In this blog, we explore a few of the numerous advantages of using industrial CT scanning for your inspection process, to improve inspection throughput. Incorporating CT scanning can make your inspection process more thorough and more reliable, ensuring that you have accounted for more micro details and components of manufactured items. Read on to learn about three of the main ways that CT scanning can benefit industrial inspection: Through x-ray technology, efficient and multi-faceted capturing, and high-resolution captures.
X-Ray Core Technology
The first way that CT scanning can benefit your industrial inspection process is through its x-ray core technology, which allows for capturing the internal geometry of an object. This ability can be of utmost importance when inspecting items whose construction involves a complex manufacturing process with multi-component assemblies, such as additive manufacturing, that obstruct internal components or materials. CT scanning is equally useful for manufactured objects that involve the bolting or fusion of parts.
X-ray capturing of internal geometry during inspection also supports the discovery of inclusions, cracks, and pores, which can be significant discoveries in some forms of industrial manufacturing. For example, processes such as diecasting and injection molding involve limits to the size and number of voids or pores. Being able to identify the position, size, and volume allows for crucial quality control as well as precise modifications of the ongoing manufacturing processes and methods.
Such restrictions and standards are features of the aerospace, automotive, and medical industries. Without the application of x-ray core technology, the inspectors must manually dissect industrial parts in order to evaluate them before applying traditional methods. With CT scanning, no dissection or sectioning is required for fully accurate volume and position calculations and capturing of internal data.
Capturing Multiple Parts in One Go
Another advantage to CT scanning for inspection throughput is that, in many cases, it allows for the capturing of multiple parts in just one setup. While this ability will vary somewhat based on individual part sizing and measurement volumes, the ability to capture more of an item in one setup will be greatly improved in comparison to other inspection methods.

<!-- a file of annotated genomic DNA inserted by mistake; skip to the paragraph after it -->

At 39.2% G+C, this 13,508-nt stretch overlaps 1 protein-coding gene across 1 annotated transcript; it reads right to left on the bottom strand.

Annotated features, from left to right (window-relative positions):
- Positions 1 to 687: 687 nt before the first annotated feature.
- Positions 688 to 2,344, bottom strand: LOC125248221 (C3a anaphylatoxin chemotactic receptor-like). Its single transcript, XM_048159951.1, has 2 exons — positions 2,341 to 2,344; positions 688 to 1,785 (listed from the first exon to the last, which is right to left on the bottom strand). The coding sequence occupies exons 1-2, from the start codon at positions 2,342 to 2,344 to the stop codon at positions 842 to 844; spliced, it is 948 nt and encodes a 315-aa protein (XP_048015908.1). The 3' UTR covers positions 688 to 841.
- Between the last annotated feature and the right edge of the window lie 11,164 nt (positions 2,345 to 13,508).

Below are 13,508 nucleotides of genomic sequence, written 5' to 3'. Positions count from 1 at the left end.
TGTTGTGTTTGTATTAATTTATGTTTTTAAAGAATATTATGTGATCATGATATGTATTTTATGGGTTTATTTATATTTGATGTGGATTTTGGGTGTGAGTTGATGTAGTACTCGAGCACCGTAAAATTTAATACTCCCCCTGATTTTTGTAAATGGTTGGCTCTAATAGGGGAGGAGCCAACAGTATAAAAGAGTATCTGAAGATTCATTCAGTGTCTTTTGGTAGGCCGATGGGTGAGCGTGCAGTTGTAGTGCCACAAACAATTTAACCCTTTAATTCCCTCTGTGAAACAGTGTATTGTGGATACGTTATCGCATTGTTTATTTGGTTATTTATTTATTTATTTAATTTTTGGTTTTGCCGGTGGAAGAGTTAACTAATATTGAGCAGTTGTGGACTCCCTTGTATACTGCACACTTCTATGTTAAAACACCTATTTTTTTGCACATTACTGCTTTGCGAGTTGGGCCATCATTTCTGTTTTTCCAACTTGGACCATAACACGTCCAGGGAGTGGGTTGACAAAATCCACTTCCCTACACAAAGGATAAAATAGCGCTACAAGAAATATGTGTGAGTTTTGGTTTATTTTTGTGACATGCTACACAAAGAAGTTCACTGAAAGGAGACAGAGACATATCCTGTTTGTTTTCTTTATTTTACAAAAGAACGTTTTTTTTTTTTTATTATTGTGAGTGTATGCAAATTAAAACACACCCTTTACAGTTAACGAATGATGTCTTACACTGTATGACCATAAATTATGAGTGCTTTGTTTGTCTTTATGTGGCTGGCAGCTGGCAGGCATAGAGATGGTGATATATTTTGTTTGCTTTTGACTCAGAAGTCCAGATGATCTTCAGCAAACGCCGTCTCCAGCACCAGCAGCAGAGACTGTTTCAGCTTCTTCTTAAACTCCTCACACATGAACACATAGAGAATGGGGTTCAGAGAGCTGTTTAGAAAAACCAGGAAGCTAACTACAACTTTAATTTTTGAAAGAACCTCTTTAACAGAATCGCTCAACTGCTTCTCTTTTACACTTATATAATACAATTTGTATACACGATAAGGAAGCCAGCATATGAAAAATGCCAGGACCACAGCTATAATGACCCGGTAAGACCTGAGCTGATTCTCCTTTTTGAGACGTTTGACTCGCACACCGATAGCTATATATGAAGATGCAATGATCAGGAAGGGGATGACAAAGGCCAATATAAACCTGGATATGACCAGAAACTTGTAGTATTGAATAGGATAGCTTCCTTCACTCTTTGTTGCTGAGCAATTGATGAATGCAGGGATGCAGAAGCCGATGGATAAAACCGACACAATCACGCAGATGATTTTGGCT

For example, when capturing the components of a drywall anchor using CT scanning technology, over 100 parts can be captured in a single setup. The CT scanning software allows the user to predefine analysis parameters and is then able to distinguish each individual component and then process them in batches. Depending on the defined scan resolution parameters, this efficient process supports the capturing of the scan to analysis throughput in just a few minutes.
High-Resolution Full Surface Capture
Speaking of image resolutions, CT scanning also allows for high-resolution full surface capture, yet another benefit of using this technology for industrial inspection processes. This approach has clear advantages over analog methods for inspection, such as micrometer or digital CMM (coordinate measuring machine), which are both susceptible to error and time consuming.
Instead of piecing together information from hand methods, CT scanning offers 3D data that constructs a complete surface profile. This profile is a topographical map with point spacing down to the micron level. This level of detail allows for the analysis of virtually any geometrical issue that could be present in the object. Additionally, the data supports side-by-side comparison to the 3D CAD model, further ensuring precise and accurate construction.
Turn To Exact Metrology for Industrial CT Scanning
Now that you understand some of the ways industrial CT scanning can improve your inspection throughput, you may want to take the time to explore Exact Metrology’s CT scanning services for a more in-depth understanding of how it might benefit your particular industry. Contact us today with any questions and for more information on industrial CT scanning.